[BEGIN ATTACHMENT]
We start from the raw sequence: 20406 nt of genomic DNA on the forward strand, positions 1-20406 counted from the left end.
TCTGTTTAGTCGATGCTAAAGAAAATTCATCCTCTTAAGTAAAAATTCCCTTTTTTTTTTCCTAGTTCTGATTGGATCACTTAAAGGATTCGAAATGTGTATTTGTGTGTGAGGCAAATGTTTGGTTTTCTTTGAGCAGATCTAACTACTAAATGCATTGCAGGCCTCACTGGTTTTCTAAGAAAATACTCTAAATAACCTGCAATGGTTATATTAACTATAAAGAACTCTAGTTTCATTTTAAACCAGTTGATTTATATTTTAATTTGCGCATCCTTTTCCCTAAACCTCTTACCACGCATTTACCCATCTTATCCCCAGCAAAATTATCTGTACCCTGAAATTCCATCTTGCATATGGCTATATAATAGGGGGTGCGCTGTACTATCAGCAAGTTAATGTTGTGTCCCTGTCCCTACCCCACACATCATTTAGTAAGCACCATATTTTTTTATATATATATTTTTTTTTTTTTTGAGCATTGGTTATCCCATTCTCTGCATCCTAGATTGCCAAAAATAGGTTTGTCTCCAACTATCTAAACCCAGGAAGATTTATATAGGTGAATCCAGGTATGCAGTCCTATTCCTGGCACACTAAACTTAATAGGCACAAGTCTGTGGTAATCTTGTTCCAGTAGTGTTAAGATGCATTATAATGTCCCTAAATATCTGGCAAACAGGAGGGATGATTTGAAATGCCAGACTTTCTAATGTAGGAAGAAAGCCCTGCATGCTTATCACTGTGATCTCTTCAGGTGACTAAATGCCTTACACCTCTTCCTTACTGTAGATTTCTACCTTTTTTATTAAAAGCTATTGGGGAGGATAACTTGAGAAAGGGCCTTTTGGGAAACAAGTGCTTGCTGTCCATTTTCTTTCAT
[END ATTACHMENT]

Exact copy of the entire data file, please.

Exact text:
We start from the raw sequence: 20406 nt of genomic DNA on the forward strand, positions 1-20406 counted from the left end.
TCTGTTTAGTCGATGCTAAAGAAAATTCATCCTCTTAAGTAAAAATTCCCTTTTTTTTTTCCTAGTTCTGATTGGATCACTTAAAGGATTCGAAATGTGTATTTGTGTGTGAGGCAAATGTTTGGTTTTCTTTGAGCAGATCTAACTACTAAATGCATTGCAGGCCTCACTGGTTTTCTAAGAAAATACTCTAAATAACCTGCAATGGTTATATTAACTATAAAGAACTCTAGTTTCATTTTAAACCAGTTGATTTATATTTTAATTTGCGCATCCTTTTCCCTAAACCTCTTACCACGCATTTACCCATCTTATCCCCAGCAAAATTATCTGTACCCTGAAATTCCATCTTGCATATGGCTATATAATAGGGGGTGCGCTGTACTATCAGCAAGTTAATGTTGTGTCCCTGTCCCTACCCCACACATCATTTAGTAAGCACCATATTTTTTTATATATATATTTTTTTTTTTTTTGAGCATTGGTTATCCCATTCTCTGCATCCTAGATTGCCAAAAATAGGTTTGTCTCCAACTATCTAAACCCAGGAAGATTTATATAGGTGAATCCAGGTATGCAGTCCTATTCCTGGCACACTAAACTTAATAGGCACAAGTCTGTGGTAATCTTGTTCCAGTAGTGTTAAGATGCATTATAATGTCCCTAAATATCTGGCAAACAGGAGGGATGATTTGAAATGCCAGACTTTCTAATGTAGGAAGAAAGCCCTGCATGCTTATCACTGTGATCTCTTCAGGTGACTAAATGCCTTACACCTCTTCCTTACTGTAGATTTCTACCTTTTTTATTAAAAGCTATTGGGGAGGATAACTTGAGAAAGGGCCTTTTGGGAAACAAGTGCTTGCTGTCCATTTTCTTTCAT